Use the algebraic properties to
justify solving multistep single variable equations. 
1.1 
3.3
Pg 128 #43  56 

1K 
Describe the additive and
multiplicative identity and inverse properties, and use them to
justify solving multistep equations 
1.1 
1.2 pg 10
Pg 128 #43  56 

1L 
Use relationships within word
problems to solve complex applied problems 
5.0 
Station practice
worksheet
3.4: pg 134 #13  29 

Essential Standards:
Algebra 1:
1.0: Students identify and use the arithmetic properties of subsets of integers
and rational, irrational, and real numbers , including closure properties for the
four basic arithmetic operations where applicable
3.0: Students solve equations and inequalities involving absolute values
4.0: Students simplify expressions before solving linear equations and
inequalities in one variable, such as 3(2x5) + 4(x2) = 12
5.0: Students solve multistep problems, including word problems, involving
linear equations and linear inequalities in one variable and provide
justification
for each step.
Supporting Standards:
Algebra 1:
1.1: Students use properties of numbers to demonstrate whether assertions are
true or false.
2.0: Students understand and use such operations as taking the opposite, finding
the reciprocal, taking a root and raising to a fractional power. They
understand and use the rules of exponents
11.0: Students apply basic factoring techniques to second and simple
thirddegree polynomials. These techniques include finding a common factor for
all
terms in a polynomial , recognizing the difference or two squares, and
recognizing perfect squares of binomials.
15.0: Students apply algebraic techniques to solve rate problems, work problems,
and percent mixture problems
24.0: Students use and know simple aspects of a logical argument
25.0: Students use properties of the number system to judge the validity of
results, to justify each step of a procedure, and to prove or disprove
statements.
Unit 2: Linear Functions
Up to this point, only equations in one variable have been studied. In this
unit, the concept of a linear equation in two variables is introduced. The
meaning
of an equation in two variables is the same as in one variable. It is still a
statement that two expressions either of which now may have two variables, are
equal. Furthermore, whereas a solution to an equation in one variable is a
single number that makes the equation true, a solution to an equation in two
variables is an ordered pair that makes the equation true. This means that the
solution set of an equation in two variables is the set of ordered pairs that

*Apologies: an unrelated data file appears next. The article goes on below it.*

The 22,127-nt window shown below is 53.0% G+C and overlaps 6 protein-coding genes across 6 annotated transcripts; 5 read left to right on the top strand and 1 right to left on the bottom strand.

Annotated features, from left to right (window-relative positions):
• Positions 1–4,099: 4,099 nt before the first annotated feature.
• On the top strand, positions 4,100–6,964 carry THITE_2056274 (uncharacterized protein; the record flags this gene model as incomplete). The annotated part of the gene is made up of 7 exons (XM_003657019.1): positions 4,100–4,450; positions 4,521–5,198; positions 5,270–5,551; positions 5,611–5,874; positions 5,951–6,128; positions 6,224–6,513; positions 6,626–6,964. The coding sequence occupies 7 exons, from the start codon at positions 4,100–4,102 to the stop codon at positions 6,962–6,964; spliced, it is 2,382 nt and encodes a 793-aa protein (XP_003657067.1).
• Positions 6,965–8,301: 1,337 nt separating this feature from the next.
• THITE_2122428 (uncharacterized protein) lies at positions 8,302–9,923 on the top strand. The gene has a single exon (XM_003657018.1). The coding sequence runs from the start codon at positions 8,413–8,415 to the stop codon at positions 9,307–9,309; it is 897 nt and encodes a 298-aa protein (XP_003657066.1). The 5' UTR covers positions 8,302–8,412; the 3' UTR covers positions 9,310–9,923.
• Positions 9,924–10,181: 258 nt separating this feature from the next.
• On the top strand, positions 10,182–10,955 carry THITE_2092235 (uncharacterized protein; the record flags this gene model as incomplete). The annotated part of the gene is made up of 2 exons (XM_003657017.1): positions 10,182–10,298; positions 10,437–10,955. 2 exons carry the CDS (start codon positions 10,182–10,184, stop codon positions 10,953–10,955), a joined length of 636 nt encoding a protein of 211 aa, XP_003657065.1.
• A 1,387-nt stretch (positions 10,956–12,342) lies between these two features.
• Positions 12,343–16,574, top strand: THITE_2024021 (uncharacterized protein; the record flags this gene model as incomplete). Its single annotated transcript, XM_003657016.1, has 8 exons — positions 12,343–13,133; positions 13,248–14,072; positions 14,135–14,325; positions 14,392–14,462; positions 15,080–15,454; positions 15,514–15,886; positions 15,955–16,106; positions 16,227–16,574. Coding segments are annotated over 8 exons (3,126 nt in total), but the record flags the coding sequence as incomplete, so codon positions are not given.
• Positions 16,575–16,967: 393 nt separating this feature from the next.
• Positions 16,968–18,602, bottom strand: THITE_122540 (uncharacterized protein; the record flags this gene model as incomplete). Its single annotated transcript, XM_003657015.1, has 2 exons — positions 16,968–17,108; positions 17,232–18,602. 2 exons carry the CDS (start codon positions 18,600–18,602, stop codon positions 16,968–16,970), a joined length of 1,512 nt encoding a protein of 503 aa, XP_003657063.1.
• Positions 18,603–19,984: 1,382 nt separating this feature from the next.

makes the equation true. The graph of an equation is simply the graph of every
ordered pair in the solution set. Equations in two variables can also be
manipulated using the properties of equality, just like with equations in one
variable. These properties are used to solve an equation in two variables for
one
of the variables in terms of the other.
A relation is then defined as a set of ordered pairs. The solution set of an
equation in two variables is introduced as an example of a relation. A relation
is
also presented as a rule that given an input value produces one or more output
values based on that rule. For every input to a relation, there may be zero,
one, or more than one output. A variety of different relations are discussed
based on a given rule (e.g. add 2 to the input, or take the square root of the
input)
and different representations of relations are discussed including sets of
ordered pairs, mappings, tables, equations, and graphs.
There is a special type of relation that is studied throughout all areas of
mathematics, namely a function. A function is defined as a relation such that
for
every input, there exists one and only one output. The definition of a function
is then used to determine if previous examples of relations are functions or
not.
Since a function is just a special type of relation, the various representations
used with relations (i.e. mapping, table, etc.) are also used with functions.
The
independent variable is defined as the input variable, and the dependent
variable is defined as the output variable. The dependent variable literally
depends
upon the independent variable. Using this notion of independence, tables are
created for given functions (written as equations) using any numbers for the
inputs. The graphs of these functions are then drawn using these tables.
Throughout this course and future courses, functions are classified by certain
properties. This unit focuses on developing properties of linear functions. A
linear function is a function that is defined by an equation of the form y = ax
+ b, where x is the independent variable, and y is the dependent variable.
Functions tables are then used to graph a wide variety of linear functions. It
is emphasized that the graph of every linear function is a line. This naturally
leads to a discussion of how to classify and describe these lines using their
“steepness”. This notion is formally introduced by defining the slope a line
joining